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Zillow shares jump, Ulta Beauty rises from strong Q3, DocuSign tumbles

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The Yahoo Finance Live hosts review notable market performances as markets and stocks react to the November jobs report.

Video transcript

JULIE HYMAN: We were just a few minutes before the opening bell. And we, of course, have the big jobs report to contend with. But we also have some big movers to contend with. And one of them is DocuSign. Big mover in how? The stock is down by more than 30% this morning. And what this seems to be reflecting is what's going on with the company's earnings and a return to normalization for this company.

I mean, there are so many companies, obviously, that sort of caught fire during the pandemic, whose services became very necessary. Zoom would be the big example of that. DocuSign very much on that list. And it feels like now that the company is getting back to, you know, what they're calling a more normalized buying pattern. That was what the CEO, Dan Springer, said in a statement. Brian Sozzi, investors, though, I guess they did not expect this or expect the magnitude of this and what we're seeing from the company.

BRIAN SOZZI: I'll write the story in real-time. Three reasons why DocuSigns are getting slammed right now. First up, it is their billings guidance for the fourth quarter. And the third quarter billings up 28%. Fourth quarter, DocuSign looking for about a 20% increase.

Next up here, they are saying-- they said in the the conference calls last night that the market backdrop, quote, "was markedly different" from the first half of the year, in part because people are going back to work, back to the office, so those managers ordering DocuSign software are not having that same sense of urgency to order even more.

And last but not least-- and this is just an anecdotal thing-- CEO Dan Springer noting that he took his eye off the ball. And my interpretation of that comment was that they didn't go-- they didn't stay hungry to bring in new business, and instead, just focused on the business that was coming to them during the pandemic. And as a result, also announced on that earnings call, you had a little bit of a C-suite shake-up at the company, some management changes here as they try to reignite their growth for next year.

And I'm looking at this note right now from Wedbush's Dan Ives. He said the quarter was, quote, "a debacle." Now I have known Dan for some time. I have never seen him write or criticize a company to the extent he did this morning with DocuSign. He came out here, also downgraded his rating from neutral-- I mean from buy to neutral, joining the likes of UBS, JP Morgan, a few others downgrading their ratings on the stock.

BRIAN CHEUNG: Yeah, I mean, I imagine that's a big reason why there was a tone of humility from Dan Springer there. But I mean, look, I mean, the numbers aren't even just about future guidance, but the fact that they missed existing guidance, right? Their own guidance was for 585 million to 597 million. They clocked in nowhere in that range. It was well short of it at 565 million.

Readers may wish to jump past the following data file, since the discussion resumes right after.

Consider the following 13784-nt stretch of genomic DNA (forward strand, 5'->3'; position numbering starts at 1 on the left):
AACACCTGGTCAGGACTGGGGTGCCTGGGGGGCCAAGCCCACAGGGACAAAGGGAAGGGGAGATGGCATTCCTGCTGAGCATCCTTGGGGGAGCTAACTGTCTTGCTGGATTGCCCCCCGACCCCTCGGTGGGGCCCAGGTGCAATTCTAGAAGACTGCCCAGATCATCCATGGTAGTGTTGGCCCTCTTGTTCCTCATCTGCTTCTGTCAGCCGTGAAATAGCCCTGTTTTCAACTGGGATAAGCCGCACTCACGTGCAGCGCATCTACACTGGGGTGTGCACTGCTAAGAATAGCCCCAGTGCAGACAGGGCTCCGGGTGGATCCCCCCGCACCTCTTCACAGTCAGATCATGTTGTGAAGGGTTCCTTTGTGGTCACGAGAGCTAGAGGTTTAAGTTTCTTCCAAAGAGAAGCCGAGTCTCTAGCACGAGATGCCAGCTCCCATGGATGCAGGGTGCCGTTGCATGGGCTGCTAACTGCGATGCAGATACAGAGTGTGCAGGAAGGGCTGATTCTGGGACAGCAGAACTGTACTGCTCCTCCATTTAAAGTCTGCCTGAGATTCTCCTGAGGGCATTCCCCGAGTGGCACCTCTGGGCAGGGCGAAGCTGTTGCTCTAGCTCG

But I think just even from an anecdotal perspective, right, the whole idea about DocuSign, especially in 2020, was the play that, well, people shouldn't need in-person documents anymore in this virtual world. And especially in the future world of web 3 and Metaverse, why would anyone ever have any printers or need to sign anything in person?

But I think that what's kind of overlooked in that is that the biggest things that require signatures are often things that require you to meet person to person anyway. It really doesn't have anything to do with the document. Think about when you're signing a mortgage or even when you're signing a lease for an apartment.

Those are things that you're already forced to engage with a person in real life in the form of the realtor, in the form of the banker, sitting down with them, getting to know them. Why not just also sign it in person while you're there meeting with them? So the use case for DocuSign, I think, is a little bit muddied in terms of what the post-pandemic play is going to look like. That's something management's got to figure out.

BRIAN SOZZI: Well, I'll just quickly add, too, I think this is more of a guidance-- a major guidance snafu from the company. I still view-- I hear what you're saying, Brian. I happen to view DocuSign as just an incredibly useful tool in post-pandemic life. I just think this is-- they got the guidance wrong here, and the market probably ran out too far ahead of where the fundamentals were. But this is a very useful tool. And now you have to wonder, does someone come in here and make a play for DocuSign? If you like the technology here, why not come out here and make a play for it with the stock down about 33%?